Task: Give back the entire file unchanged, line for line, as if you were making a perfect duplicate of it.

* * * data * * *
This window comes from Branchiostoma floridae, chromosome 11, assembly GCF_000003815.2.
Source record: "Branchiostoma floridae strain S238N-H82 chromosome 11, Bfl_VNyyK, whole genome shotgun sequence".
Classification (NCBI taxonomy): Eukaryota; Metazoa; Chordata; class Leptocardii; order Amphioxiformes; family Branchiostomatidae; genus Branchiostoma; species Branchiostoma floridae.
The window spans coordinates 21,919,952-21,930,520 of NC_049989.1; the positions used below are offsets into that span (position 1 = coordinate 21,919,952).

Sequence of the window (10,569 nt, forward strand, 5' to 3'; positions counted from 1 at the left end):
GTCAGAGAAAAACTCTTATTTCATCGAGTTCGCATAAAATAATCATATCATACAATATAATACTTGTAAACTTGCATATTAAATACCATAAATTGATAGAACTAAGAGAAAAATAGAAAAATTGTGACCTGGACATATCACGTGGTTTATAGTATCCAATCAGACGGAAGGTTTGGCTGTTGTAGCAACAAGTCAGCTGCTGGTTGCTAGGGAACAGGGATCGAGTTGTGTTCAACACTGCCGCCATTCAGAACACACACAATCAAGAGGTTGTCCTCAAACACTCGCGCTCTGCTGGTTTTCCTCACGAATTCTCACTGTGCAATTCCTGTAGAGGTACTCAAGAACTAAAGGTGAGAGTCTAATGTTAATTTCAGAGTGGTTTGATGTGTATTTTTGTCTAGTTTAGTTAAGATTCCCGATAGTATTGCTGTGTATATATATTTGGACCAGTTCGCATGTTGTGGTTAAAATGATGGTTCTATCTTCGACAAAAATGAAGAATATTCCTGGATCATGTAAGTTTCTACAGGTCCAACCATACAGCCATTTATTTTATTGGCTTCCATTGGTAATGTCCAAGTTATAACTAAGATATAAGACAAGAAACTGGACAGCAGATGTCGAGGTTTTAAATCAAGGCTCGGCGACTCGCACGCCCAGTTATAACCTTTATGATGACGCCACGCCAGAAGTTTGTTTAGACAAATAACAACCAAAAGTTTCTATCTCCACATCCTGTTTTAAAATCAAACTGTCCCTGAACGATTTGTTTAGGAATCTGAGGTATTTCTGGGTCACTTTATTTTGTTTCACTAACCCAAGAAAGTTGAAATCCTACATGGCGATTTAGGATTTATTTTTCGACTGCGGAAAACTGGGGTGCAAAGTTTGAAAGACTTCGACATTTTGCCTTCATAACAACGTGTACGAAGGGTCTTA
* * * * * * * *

This window comes from Branchiostoma floridae, chromosome 11, assembly GCF_000003815.2.
Source record: "Branchiostoma floridae strain S238N-H82 chromosome 11, Bfl_VNyyK, whole genome shotgun sequence".
Classification (NCBI taxonomy): Eukaryota; Metazoa; Chordata; class Leptocardii; order Amphioxiformes; family Branchiostomatidae; genus Branchiostoma; species Branchiostoma floridae.
The window spans coordinates 21,919,952-21,930,520 of NC_049989.1; the positions used below are offsets into that span (position 1 = coordinate 21,919,952).

Sequence of the window (10,569 nt, forward strand, 5' to 3'; positions counted from 1 at the left end):
GTCAGAGAAAAACTCTTATTTCATCGAGTTCGCATAAAATAATCATATCATACAATATAATACTTGTAAACTTGCATATTAAATACCATAAATTGATAGAACTAAGAGAAAAATAGAAAAATTGTGACCTGGACATATCACGTGGTTTATAGTATCCAATCAGACGGAAGGTTTGGCTGTTGTAGCAACAAGTCAGCTGCTGGTTGCTAGGGAACAGGGATCGAGTTGTGTTCAACACTGCCGCCATTCAGAACACACACAATCAAGAGGTTGTCCTCAAACACTCGCGCTCTGCTGGTTTTCCTCACGAATTCTCACTGTGCAATTCCTGTAGAGGTACTCAAGAACTAAAGGTGAGAGTCTAATGTTAATTTCAGAGTGGTTTGATGTGTATTTTTGTCTAGTTTAGTTAAGATTCCCGATAGTATTGCTGTGTATATATATTTGGACCAGTTCGCATGTTGTGGTTAAAATGATGGTTCTATCTTCGACAAAAATGAAGAATATTCCTGGATCATGTAAGTTTCTACAGGTCCAACCATACAGCCATTTATTTTATTGGCTTCCATTGGTAATGTCCAAGTTATAACTAAGATATAAGACAAGAAACTGGACAGCAGATGTCGAGGTTTTAAATCAAGGCTCGGCGACTCGCACGCCCAGTTATAACCTTTATGATGACGCCACGCCAGAAGTTTGTTTAGACAAATAACAACCAAAAGTTTCTATCTCCACATCCTGTTTTAAAATCAAACTGTCCCTGAACGATTTGTTTAGGAATCTGAGGTATTTCTGGGTCACTTTATTTTGTTTCACTAACCCAAGAAAGTTGAAATCCTACATGGCGATTTAGGATTTATTTTTCGACTGCGGAAAACTGGGGTGCAAAGTTTGAAAGACTTCGACATTTTGCCTTCATAACAACGTGTACGAAGGGTCTTA